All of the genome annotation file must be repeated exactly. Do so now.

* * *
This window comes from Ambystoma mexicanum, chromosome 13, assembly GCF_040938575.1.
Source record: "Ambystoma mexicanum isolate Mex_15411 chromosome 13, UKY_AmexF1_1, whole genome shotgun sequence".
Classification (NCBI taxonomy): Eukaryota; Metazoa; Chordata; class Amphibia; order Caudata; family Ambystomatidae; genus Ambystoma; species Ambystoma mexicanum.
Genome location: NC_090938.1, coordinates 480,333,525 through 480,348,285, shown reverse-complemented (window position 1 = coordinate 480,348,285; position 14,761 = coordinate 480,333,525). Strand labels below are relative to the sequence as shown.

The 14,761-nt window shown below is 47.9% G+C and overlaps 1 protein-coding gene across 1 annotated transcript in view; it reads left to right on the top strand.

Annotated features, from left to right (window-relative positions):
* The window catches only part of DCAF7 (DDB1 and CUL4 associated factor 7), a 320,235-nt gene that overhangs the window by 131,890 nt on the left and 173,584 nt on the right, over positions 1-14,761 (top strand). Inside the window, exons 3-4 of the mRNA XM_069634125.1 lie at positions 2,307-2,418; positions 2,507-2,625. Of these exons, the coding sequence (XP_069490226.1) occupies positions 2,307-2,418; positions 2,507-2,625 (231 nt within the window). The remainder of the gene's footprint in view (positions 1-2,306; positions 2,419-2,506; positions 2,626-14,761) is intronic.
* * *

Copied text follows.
This window comes from Ambystoma mexicanum, chromosome 13, assembly GCF_040938575.1.
Source record: "Ambystoma mexicanum isolate Mex_15411 chromosome 13, UKY_AmexF1_1, whole genome shotgun sequence".
Classification (NCBI taxonomy): Eukaryota; Metazoa; Chordata; class Amphibia; order Caudata; family Ambystomatidae; genus Ambystoma; species Ambystoma mexicanum.
Genome location: NC_090938.1, coordinates 480,333,525 through 480,348,285, shown reverse-complemented (window position 1 = coordinate 480,348,285; position 14,761 = coordinate 480,333,525). Strand labels below are relative to the sequence as shown.

The 14,761-nt window shown below is 47.9% G+C and overlaps 1 protein-coding gene across 1 annotated transcript in view; it reads left to right on the top strand.

Annotated features, from left to right (window-relative positions):
* The window catches only part of DCAF7 (DDB1 and CUL4 associated factor 7), a 320,235-nt gene that overhangs the window by 131,890 nt on the left and 173,584 nt on the right, over positions 1-14,761 (top strand). Inside the window, exons 3-4 of the mRNA XM_069634125.1 lie at positions 2,307-2,418; positions 2,507-2,625. Of these exons, the coding sequence (XP_069490226.1) occupies positions 2,307-2,418; positions 2,507-2,625 (231 nt within the window). The remainder of the gene's footprint in view (positions 1-2,306; positions 2,419-2,506; positions 2,626-14,761) is intronic.